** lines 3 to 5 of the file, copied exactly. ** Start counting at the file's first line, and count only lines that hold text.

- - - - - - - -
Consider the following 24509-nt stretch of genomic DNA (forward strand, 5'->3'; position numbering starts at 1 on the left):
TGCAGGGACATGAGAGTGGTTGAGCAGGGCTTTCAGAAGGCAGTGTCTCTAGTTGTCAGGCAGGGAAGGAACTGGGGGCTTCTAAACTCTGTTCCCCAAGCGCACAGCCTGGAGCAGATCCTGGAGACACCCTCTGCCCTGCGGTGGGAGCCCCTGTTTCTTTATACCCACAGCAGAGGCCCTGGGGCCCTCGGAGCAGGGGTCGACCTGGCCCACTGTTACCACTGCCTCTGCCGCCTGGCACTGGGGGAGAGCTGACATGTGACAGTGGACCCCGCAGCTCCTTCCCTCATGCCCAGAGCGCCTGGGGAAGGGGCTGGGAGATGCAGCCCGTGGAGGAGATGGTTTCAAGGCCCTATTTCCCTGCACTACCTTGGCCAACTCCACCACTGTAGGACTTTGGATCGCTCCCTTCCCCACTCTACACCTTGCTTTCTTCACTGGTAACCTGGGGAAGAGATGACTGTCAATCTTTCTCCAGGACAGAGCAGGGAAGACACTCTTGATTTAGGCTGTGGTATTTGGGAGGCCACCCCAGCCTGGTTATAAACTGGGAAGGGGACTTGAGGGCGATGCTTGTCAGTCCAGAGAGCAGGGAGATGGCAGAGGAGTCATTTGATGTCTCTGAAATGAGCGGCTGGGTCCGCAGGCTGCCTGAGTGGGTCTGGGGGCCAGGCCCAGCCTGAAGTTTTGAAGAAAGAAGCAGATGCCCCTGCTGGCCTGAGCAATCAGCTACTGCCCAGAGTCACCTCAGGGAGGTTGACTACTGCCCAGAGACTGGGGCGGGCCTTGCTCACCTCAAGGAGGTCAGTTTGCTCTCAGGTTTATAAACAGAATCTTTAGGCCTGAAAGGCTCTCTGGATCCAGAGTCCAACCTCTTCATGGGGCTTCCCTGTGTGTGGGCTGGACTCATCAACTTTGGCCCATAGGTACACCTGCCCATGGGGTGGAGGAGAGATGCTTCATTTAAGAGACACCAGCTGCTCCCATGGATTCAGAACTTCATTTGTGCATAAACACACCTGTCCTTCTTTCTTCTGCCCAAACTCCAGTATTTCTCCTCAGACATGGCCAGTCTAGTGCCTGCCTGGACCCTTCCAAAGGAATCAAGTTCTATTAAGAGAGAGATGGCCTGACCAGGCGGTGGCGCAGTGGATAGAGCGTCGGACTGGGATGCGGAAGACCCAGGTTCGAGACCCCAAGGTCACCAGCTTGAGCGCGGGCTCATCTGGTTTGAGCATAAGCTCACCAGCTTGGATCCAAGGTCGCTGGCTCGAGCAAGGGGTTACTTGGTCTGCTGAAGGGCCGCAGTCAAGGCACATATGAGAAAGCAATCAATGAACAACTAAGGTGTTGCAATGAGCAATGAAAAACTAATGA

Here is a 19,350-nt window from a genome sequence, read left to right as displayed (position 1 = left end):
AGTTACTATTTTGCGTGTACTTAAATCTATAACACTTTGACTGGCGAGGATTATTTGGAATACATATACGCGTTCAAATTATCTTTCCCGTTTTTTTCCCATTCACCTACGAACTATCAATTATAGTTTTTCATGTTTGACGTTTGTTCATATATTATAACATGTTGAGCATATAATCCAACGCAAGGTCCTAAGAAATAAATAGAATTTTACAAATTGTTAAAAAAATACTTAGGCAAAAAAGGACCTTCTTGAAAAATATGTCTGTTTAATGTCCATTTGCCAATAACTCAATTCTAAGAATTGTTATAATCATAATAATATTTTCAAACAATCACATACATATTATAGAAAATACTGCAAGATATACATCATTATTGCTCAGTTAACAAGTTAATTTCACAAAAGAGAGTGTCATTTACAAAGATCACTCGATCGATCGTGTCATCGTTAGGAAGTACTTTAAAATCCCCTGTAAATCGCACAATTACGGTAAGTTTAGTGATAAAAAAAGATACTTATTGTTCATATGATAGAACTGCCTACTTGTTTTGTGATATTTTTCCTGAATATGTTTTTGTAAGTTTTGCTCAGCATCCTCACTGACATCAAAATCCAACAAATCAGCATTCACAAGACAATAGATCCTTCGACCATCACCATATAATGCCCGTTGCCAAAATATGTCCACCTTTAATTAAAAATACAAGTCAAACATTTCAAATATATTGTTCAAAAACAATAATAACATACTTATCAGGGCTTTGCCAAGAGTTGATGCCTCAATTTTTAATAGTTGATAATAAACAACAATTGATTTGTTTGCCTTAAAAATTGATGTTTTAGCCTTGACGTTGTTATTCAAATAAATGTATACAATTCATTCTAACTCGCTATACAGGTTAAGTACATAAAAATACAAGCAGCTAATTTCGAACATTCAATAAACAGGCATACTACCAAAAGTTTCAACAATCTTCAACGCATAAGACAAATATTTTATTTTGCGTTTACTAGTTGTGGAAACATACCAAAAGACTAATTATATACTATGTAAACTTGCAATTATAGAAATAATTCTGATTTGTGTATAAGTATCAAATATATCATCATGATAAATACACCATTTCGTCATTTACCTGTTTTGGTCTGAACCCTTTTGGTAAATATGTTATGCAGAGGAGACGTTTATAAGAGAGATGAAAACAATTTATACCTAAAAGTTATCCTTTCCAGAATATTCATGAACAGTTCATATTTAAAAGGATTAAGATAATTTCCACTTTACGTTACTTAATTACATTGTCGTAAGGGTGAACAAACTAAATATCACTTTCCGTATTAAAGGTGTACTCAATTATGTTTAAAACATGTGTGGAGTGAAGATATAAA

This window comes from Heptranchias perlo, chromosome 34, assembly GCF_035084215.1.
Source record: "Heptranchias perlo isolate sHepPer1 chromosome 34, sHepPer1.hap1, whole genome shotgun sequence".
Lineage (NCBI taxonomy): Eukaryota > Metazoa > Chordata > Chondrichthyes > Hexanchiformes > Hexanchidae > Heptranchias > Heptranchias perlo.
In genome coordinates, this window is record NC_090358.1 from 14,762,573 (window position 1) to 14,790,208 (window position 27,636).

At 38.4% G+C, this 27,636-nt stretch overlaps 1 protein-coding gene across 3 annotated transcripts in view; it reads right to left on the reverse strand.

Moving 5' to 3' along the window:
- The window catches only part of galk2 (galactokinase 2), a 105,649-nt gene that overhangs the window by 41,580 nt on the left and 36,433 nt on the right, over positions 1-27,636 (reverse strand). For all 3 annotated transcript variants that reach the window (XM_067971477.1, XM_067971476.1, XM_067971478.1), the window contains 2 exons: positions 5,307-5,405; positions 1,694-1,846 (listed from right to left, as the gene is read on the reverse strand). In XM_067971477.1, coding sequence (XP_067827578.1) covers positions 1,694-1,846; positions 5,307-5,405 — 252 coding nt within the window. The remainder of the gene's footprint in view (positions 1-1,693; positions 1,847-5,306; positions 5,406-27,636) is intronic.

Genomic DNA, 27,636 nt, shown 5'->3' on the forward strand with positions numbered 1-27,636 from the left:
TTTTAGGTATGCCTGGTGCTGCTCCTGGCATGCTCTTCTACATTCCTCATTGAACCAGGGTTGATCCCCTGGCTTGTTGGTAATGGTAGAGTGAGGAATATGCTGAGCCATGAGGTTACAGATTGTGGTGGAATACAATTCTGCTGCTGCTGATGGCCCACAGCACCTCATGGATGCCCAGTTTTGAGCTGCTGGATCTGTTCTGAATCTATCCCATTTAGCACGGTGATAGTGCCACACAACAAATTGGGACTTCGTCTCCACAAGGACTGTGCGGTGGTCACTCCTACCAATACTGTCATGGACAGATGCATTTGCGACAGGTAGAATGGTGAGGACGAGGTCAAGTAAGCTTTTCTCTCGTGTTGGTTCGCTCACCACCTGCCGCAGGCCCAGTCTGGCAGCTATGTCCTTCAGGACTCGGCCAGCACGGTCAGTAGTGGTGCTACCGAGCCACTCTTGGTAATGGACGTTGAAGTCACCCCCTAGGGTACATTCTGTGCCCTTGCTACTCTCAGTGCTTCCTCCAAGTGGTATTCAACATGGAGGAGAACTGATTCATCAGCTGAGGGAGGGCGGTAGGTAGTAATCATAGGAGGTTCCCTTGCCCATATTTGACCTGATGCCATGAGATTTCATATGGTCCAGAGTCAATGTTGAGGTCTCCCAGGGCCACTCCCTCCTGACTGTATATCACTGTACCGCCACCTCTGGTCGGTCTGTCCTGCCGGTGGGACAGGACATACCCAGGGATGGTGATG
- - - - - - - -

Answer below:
Here is a 19,350-nt window from a genome sequence, read left to right as displayed (position 1 = left end):
AGTTACTATTTTGCGTGTACTTAAATCTATAACACTTTGACTGGCGAGGATTATTTGGAATACATATACGCGTTCAAATTATCTTTCCCGTTTTTTTCCCATTCACCTACGAACTATCAATTATAGTTTTTCATGTTTGACGTTTGTTCATATATTATAACATGTTGAGCATATAATCCAACGCAAGGTCCTAAGAAATAAATAGAATTTTACAAATTGTTAAAAAAATACTTAGGCAAAAAAGGACCTTCTTGAAAAATATGTCTGTTTAATGTCCATTTGCCAATAACTCAATTCTAAGAATTGTTATAATCATAATAATATTTTCAAACAATCACATACATATTATAGAAAATACTGCAAGATATACATCATTATTGCTCAGTTAACAAGTTAATTTCACAAAAGAGAGTGTCATTTACAAAGATCACTCGATCGATCGTGTCATCGTTAGGAAGTACTTTAAAATCCCCTGTAAATCGCACAATTACGGTAAGTTTAGTGATAAAAAAAGATACTTATTGTTCATATGATAGAACTGCCTACTTGTTTTGTGATATTTTTCCTGAATATGTTTTTGTAAGTTTTGCTCAGCATCCTCACTGACATCAAAATCCAACAAATCAGCATTCACAAGACAATAGATCCTTCGACCATCACCATATAATGCCCGTTGCCAAAATATGTCCACCTTTAATTAAAAATACAAGTCAAACATTTCAAATATATTGTTCAAAAACAATAATAACATACTTATCAGGGCTTTGCCAAGAGTTGATGCCTCAATTTTTAATAGTTGATAATAAACAACAATTGATTTGTTTGCCTTAAAAATTGATGTTTTAGCCTTGACGTTGTTATTCAAATAAATGTATACAATTCATTCTAACTCGCTATACAGGTTAAGTACATAAAAATACAAGCAGCTAATTTCGAACATTCAATAAACAGGCATACTACCAAAAGTTTCAACAATCTTCAACGCATAAGACAAATATTTTATTTTGCGTTTACTAGTTGTGGAAACATACCAAAAGACTAATTATATACTATGTAAACTTGCAATTATAGAAATAATTCTGATTTGTGTATAAGTATCAAATATATCATCATGATAAATACACCATTTCGTCATTTACCTGTTTTGGTCTGAACCCTTTTGGTAAATATGTTATGCAGAGGAGACGTTTATAAGAGAGATGAAAACAATTTATACCTAAAAGTTATCCTTTCCAGAATATTCATGAACAGTTCATATTTAAAAGGATTAAGATAATTTCCACTTTACGTTACTTAATTACATTGTCGTAAGGGTGAACAAACTAAATATCACTTTCCGTATTAAAGGTGTACTCAATTATGTTTAAAACATGTGTGGAGTGAAGATATAAA

This window comes from Heptranchias perlo, chromosome 34, assembly GCF_035084215.1.